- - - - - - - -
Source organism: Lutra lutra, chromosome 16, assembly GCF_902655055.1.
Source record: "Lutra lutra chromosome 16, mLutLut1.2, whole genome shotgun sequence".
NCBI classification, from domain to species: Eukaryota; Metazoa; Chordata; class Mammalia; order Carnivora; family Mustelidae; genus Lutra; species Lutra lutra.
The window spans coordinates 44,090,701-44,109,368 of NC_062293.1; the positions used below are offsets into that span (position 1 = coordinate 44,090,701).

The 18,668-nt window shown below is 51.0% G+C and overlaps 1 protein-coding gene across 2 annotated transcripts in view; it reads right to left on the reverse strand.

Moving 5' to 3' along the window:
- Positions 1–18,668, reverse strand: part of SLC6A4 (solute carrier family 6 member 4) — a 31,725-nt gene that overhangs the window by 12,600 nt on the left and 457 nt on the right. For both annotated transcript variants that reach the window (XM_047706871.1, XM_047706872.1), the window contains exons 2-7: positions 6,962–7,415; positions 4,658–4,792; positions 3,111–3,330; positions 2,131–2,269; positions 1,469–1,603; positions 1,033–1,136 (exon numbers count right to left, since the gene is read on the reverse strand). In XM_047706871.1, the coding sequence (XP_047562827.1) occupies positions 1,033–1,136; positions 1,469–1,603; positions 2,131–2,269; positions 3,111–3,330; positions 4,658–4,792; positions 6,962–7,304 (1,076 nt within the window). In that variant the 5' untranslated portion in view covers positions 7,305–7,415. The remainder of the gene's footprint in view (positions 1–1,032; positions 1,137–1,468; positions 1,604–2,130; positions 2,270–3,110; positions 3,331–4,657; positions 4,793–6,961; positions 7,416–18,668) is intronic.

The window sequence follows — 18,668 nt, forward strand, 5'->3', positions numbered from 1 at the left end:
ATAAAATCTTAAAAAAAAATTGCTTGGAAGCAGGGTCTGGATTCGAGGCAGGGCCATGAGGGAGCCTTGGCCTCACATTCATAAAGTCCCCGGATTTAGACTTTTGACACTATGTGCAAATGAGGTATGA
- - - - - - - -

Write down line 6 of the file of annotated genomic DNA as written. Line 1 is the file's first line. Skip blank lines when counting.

Moving 5' to 3' along the window: